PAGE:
A recent recipient of the Order of Nova Scotia and Order of Canada, Viola Robinson O.N.S., LL.B., LL.D., is a trusted and inspiring leader for the Mi'kmaq of Nova Scotia. From the 1970s she has worked to end discrimination against the Mi'kmaq people, advocating in particular for changes to sections of the Indian Act that discriminated against Aboriginal women. She served as president of the Native Council of Nova Scotia from 1975 to 1990 and as president of the Native Council of Canada from 1990 to 1991. She was one of seven commissioners who travelled across Canada with the Royal Commission on Aboriginal Peoples in the early 1990s.
Having received an honorary Doctorate of Laws from Dalhousie University, she went on to study law, graduating with a law degree in 1998. She contributed to the development of the Made-in-Nova Scotia Process, a forum for negotiating treaty rights and governance with representatives from the Mi'kmaq community and the provincial and federal governments. She also helped to establish the Rural Native Housing Program, the Court Workers Program, and the Mi'kmaq Legal Support Network.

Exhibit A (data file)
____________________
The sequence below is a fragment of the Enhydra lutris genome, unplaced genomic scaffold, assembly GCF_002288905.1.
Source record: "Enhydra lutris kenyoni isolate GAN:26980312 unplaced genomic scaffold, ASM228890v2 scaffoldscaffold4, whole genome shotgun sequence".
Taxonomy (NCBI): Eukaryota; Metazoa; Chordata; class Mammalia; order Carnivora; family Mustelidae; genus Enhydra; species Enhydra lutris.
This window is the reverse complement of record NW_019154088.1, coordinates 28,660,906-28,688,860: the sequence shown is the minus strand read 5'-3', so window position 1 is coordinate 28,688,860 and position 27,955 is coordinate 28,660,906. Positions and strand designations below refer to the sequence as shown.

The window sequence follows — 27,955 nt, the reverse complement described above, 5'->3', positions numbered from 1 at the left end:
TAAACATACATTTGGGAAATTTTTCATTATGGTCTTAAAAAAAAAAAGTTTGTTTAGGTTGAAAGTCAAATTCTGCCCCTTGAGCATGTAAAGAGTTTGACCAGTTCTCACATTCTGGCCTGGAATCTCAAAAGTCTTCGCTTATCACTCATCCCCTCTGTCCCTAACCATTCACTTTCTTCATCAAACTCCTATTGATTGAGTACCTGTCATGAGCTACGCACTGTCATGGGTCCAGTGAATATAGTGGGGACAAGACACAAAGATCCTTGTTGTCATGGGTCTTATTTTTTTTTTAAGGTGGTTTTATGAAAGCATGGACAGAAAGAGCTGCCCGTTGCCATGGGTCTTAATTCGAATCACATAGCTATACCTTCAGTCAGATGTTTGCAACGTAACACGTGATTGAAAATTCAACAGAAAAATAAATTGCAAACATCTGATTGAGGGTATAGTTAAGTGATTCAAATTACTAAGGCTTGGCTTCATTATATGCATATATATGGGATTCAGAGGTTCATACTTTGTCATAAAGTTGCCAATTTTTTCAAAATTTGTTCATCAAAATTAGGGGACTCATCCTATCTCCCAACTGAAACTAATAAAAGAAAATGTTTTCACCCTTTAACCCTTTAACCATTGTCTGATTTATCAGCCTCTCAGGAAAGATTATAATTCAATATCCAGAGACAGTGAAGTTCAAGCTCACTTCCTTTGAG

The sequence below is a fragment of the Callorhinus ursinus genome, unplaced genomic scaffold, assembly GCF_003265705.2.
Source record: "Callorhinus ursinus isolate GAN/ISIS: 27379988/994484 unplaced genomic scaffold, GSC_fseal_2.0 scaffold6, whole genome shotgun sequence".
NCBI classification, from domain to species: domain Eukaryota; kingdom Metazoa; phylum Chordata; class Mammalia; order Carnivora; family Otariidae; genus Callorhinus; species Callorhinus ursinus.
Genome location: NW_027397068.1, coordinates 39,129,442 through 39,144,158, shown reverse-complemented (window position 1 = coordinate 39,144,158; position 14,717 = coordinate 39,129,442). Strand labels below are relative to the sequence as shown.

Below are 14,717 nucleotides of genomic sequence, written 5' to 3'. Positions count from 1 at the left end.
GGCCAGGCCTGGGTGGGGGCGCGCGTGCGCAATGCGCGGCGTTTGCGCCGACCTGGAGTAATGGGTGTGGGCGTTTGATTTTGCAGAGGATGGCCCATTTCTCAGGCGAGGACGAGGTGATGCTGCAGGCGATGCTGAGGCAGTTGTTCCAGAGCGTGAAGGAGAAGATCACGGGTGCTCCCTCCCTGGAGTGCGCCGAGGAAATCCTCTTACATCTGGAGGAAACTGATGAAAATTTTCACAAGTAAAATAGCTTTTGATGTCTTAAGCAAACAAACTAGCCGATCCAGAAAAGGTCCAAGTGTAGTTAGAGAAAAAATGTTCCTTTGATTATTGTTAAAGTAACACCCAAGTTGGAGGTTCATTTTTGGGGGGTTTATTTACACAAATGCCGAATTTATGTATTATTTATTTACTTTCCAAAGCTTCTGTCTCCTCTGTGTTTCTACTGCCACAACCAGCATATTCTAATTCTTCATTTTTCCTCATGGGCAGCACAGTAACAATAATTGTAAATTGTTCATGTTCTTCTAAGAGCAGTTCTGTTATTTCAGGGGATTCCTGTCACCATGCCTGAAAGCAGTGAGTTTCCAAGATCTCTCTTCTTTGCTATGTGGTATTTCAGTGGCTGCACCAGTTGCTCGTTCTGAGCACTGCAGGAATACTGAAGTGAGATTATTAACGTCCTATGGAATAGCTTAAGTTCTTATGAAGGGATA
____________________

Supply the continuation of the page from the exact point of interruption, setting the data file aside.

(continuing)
Today, as land claim negotiator for the Acadia First Nation, member of the National Board of the Aboriginal Healing Foundation, and senior Mi'kmaq advisor to the Mi'kmaq Rights Initiative, she continues to bring wisdom, persistence, and vision to achieving a just and inclusive society for her people.